Historically, the Gentile Church became so powerful that it would only accept the Jew if they turned their back on their Jewish faith and heritage. They had to publicly disavow their beliefs and take on the Gentile lifestyle in every way. Many Jews would not, and could not, turn their backs on their precious beliefs and their love of the Torah, which instilled their love and devotion of God.
These Jews were ultimately banished from the land, or many times executed. The Gentile Church would not allow their very existence if they held onto their “Jewishness.” This is what has separated Jews and Christians since 325 A.D. when Constantine called the first ecumenical council of the Christian Church at Nicea.
What is said in the paragraph above is not a pretty picture… but, it is true. It wasn’t only the German Holocaust, but holocausts and pogroms throughout history in many nations that drove the Jew out, either by murder or by banishment. Yet, it was the hand of the Father who held on to the remnant and ultimately led them back to their land.
We must remember to be very careful that we do not harbor hatred of the Jew, nor any race for that matter. If you know that you harbor hatred against any people group and are a Christian, then you need to repent and ask for the Lord’s forgiveness.
What does it mean that the Bible we have today was “canonized?”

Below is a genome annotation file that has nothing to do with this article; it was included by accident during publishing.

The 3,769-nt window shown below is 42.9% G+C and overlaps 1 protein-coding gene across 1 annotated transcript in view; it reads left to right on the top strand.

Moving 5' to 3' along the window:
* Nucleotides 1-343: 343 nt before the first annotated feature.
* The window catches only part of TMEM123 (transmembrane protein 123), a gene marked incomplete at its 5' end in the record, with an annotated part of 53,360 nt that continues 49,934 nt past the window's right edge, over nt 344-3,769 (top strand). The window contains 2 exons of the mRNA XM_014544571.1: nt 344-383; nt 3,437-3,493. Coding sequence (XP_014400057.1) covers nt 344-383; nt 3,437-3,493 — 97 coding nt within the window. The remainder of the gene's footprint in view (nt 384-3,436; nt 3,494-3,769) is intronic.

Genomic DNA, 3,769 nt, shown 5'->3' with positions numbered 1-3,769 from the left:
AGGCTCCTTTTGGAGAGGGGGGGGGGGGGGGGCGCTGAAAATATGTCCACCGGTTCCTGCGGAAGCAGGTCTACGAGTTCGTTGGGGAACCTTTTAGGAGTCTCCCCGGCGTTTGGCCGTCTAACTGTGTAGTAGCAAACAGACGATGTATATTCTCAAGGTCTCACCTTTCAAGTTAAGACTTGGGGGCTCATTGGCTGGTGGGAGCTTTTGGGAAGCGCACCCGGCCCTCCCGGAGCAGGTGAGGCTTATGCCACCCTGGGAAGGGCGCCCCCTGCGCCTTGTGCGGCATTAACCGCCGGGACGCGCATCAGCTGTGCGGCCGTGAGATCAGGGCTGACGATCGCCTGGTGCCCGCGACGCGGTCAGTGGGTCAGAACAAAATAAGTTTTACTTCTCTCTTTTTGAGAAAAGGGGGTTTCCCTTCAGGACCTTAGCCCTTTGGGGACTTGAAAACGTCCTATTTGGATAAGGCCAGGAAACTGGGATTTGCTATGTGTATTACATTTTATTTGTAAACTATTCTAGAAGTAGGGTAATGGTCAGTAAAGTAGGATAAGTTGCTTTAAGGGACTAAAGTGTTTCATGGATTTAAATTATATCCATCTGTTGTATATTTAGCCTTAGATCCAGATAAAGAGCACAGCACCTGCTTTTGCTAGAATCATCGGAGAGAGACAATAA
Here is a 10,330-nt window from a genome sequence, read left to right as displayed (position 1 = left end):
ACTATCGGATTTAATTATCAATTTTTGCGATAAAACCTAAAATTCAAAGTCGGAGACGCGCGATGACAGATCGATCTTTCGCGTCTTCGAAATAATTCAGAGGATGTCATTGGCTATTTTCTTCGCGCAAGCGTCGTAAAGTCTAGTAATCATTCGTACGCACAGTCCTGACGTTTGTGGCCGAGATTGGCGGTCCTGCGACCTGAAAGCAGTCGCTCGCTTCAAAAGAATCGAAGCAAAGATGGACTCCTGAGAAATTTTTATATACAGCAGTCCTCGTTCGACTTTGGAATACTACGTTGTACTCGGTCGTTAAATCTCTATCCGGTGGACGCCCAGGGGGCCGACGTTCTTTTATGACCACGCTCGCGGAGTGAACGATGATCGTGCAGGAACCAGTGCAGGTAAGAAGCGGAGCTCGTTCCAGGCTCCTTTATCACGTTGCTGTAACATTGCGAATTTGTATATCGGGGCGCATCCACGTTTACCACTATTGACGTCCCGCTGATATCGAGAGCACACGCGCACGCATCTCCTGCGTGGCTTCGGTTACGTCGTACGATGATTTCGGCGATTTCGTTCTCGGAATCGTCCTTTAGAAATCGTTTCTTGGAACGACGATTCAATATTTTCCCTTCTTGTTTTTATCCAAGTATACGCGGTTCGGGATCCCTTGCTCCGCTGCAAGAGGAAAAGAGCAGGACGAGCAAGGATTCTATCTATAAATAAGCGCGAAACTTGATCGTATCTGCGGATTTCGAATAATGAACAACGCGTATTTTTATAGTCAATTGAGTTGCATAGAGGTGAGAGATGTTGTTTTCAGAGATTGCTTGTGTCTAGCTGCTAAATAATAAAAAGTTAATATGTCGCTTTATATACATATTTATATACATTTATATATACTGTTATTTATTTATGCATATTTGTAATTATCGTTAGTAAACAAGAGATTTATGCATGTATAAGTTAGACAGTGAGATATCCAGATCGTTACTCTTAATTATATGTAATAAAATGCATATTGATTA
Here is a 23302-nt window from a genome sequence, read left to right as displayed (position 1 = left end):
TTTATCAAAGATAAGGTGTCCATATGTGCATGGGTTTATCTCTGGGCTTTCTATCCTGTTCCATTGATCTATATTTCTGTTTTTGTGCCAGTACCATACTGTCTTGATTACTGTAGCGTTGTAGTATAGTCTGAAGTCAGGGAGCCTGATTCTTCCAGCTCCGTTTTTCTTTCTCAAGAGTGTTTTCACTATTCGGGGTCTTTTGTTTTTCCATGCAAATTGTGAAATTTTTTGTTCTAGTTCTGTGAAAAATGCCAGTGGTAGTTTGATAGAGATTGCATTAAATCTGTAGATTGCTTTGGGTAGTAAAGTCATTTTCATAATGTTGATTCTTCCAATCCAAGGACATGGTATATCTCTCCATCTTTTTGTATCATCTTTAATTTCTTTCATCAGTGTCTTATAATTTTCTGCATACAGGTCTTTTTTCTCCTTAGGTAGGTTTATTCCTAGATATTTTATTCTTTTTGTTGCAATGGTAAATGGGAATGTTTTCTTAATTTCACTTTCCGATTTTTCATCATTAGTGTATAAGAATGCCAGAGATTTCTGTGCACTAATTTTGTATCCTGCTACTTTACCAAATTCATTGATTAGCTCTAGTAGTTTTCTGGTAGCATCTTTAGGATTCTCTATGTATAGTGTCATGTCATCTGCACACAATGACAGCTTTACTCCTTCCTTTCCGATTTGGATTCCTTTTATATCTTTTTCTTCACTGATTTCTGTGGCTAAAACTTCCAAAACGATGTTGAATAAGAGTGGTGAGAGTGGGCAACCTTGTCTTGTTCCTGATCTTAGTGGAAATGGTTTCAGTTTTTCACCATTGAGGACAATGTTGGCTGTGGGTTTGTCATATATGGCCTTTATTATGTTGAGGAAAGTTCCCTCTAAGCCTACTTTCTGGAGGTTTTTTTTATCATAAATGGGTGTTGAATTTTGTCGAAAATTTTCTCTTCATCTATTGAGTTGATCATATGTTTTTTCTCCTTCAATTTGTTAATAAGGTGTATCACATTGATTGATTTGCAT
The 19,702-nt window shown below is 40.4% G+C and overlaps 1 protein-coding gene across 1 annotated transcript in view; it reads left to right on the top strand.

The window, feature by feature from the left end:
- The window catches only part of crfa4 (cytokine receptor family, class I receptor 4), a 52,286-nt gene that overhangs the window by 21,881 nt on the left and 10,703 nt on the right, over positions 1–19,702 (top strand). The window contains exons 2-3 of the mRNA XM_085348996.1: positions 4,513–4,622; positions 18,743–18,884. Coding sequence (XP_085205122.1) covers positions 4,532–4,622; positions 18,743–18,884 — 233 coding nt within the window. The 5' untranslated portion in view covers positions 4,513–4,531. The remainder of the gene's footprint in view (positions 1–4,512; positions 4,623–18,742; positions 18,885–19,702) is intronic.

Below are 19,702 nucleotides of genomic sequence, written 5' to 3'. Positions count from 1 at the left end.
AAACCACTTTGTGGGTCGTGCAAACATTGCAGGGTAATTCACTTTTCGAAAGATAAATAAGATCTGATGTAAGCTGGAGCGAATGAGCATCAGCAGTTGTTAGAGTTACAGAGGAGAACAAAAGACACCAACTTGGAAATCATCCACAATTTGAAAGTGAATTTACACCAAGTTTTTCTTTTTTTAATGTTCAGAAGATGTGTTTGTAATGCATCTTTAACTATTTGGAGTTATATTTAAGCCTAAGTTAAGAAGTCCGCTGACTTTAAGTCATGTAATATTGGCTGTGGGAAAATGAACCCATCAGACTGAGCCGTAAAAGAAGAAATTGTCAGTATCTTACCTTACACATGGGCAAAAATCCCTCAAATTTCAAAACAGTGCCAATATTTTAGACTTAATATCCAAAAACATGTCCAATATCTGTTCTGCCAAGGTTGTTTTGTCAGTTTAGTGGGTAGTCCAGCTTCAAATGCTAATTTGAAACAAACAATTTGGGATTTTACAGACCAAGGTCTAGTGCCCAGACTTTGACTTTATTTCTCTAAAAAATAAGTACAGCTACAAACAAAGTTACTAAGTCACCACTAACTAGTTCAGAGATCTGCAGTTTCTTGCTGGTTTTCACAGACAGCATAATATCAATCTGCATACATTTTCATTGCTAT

Returning to Part 1 of the “One New Man ─ What Should this Mean to the Believer?” series about searching out the scripture for oneself, it is good to question your teachers and pastors about what you are studying.
Your personal search may take you down various paths from other Believers, but the Lord will never fail to direct you onto the path He wishes to take you, as long as you prayerfully look to Him for His direction, listening to the Holy Spirit along the way. He is faithful to walk with you, directing and re-directing your steps out of His extreme love for you.
We are told to work out our salvation, which means it cannot be a passive endeavor. It is a daily ‘hand-in-hand, walk-and-talk' experience with our Savior.
The common thread in this journey with the Lord will be the steady foundation and instruction in the scriptures. If you have ever learned another language and then tried to interpret signposts and directions for those who did not know the language, then you can appreciate the difficulty of translation.
Most, if not all, of the various English translations we use and study come from a very specific set of documents that were agreed upon by the early Church fathers, led by the Holy Spirit. This is what is meant when someone says ‘canonized’ scripture. We then should accept by faith, that the Holy Spirit is overseeing the various versions that we use such as the King James Version (KJV), the New King James Version (NKJV), the New International Version (NIV), etc. Each version was developed to update the changes in word meanings, or to help provide clarity to the reader.
Most of us do not have a copy of the original documents, and even if we did, we would need study resources to use them. Therefore, it is by faith that we search out the scriptures… it is by faith that we trust the Holy Spirit to reveal to us these written words… and it is by faith that we are moving toward becoming the One New Man.
- Did the “Christian” replace the Jew as the new Israel? If yes, then what hope is there for Jewish salvation? If no, how do we go about reconciling with the Jew?
- So, what does all of this have to do with the One New Man?
We will explore these questions and more in Part 4 of this series: The One New Man: What Should this Mean to the Believer?